The Taiwanese director Hou Hsiao-Hsien (Flowers Of Shanghai, The Assassin) has spent the better part of his career musing about how our personal and emotional lives are constrained by the times we’re born into—a theme one finds wiggling around Daughter Of The Nile, a despondent early-ish feature from 1987. Hou was already a gifted stylist by the time he made the film, which is getting a belated Stateside theatrical run, though he wouldn’t reach full artistic maturity until his next movie, A City Of Sadness. In Daughter Of The Nile, his studious mise-en-scène—which extends to the soundtrack, seasoned with semi-ironic American pop songs—is sometimes lost on the indistinct plotting and narrative continuity.
What actually unfolds in Daughter Of The Nile is a shuffling and considering of possible conflicts and clashing obligations and aspirations that often come to a head off-screen. Its heroine, Hsiao-Yang (Yang Lin, an ’80s pop singer), is a 19-year-old part-time student who works at a Kentucky Fried Chicken in Taipei, coming home to tend to her little sister and her grandfather (Li Tian-Lu, the subject of Hou’s masterpiece The Puppetmaster) while her cop dad (Tsui Fu Sheng) squabbles with her small-time gangster brother (Jack Kao, later a Hou regular) in the living room; to make matters worse, Hsiao-Yang is nursing a crush on one of her brother’s good-for-nothing buddies.
In the first of several collaborations with the cinematographer Chen Huai-en, Hou gives viewers a powerful sense of the spaces that Hsiao-Yang, her family, and friends inhabit: the rickety family kitchen; the dingy classroom; the neon-glazed streets of Taipei; the heavily fogged, disco-infernal nightclubs; the Pink House kitsch coffee shop, where gangsters in dazzlingly ugly suits conspicuously puff American cigarettes. It looks spectacular in the new digital restoration, almost musical in its composition of contrasting color temperatures, wall textures, blazing signage, and hideous ’80s fashions. (One of the members of Hsiao-Fang’s gang of Mean Streets-y numbskulls even has a tasteless ride for the ages: a Miami-white Mercedes G Cabriolet with Union Jack seat covers.)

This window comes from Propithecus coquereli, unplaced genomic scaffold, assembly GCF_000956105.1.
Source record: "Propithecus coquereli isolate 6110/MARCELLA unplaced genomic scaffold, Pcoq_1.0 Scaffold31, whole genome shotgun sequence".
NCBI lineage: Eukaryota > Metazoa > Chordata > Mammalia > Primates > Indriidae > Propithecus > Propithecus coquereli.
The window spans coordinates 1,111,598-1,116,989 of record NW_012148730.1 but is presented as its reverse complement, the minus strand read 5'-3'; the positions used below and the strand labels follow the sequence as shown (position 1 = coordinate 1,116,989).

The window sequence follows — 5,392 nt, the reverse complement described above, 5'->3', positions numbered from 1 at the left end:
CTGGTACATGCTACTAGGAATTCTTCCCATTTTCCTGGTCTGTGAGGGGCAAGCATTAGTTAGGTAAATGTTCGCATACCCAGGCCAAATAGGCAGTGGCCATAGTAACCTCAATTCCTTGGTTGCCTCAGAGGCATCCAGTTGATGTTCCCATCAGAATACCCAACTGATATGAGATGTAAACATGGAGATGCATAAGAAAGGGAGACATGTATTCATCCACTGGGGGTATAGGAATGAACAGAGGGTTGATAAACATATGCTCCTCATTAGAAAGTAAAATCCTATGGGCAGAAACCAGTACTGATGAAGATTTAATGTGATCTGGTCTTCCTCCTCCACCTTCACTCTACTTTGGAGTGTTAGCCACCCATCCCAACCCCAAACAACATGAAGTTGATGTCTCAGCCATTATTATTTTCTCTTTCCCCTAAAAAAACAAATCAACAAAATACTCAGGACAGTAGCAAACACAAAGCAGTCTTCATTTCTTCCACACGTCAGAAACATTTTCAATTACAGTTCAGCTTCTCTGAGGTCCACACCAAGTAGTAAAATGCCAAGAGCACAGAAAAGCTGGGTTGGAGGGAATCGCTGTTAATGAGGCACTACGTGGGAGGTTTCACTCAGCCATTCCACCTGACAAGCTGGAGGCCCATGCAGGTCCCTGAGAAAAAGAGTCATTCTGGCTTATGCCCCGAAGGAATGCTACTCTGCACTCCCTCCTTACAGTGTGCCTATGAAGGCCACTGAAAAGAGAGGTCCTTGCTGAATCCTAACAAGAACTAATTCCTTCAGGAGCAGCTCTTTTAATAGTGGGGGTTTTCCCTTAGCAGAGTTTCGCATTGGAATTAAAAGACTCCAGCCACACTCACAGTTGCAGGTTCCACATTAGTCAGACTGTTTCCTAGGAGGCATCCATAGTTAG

Compared to Edward Yang’s recently restored Taipei Story, which Hou co-wrote and co-starred in, or to the druggy, spellbinding ennui of Hou’s later Millennium Mambo, Daughter Of The Nile can feel insubstantial; it isn’t a mood piece, but a film best appreciated for its composed moodiness. It would take a meticulous attention to detail (probably not as meticulous as Hou’s) to notice how the angles can vary in deceptively simple, apparently identical shots, but one doesn’t need to measure minute onscreen adjustments of doorways to pick up on the melancholy uncertainty that surrounds the characters. The title, a seeming non sequitur, actually refers to Hsiao-Yang’s favorite comic book, the long-running manga Crest Of The Royal Family, about an American teenager who gets sucked back in time into ancient Egypt. It seems that when you’re lost in your own life, even your romantic fantasies end up being about dislocation.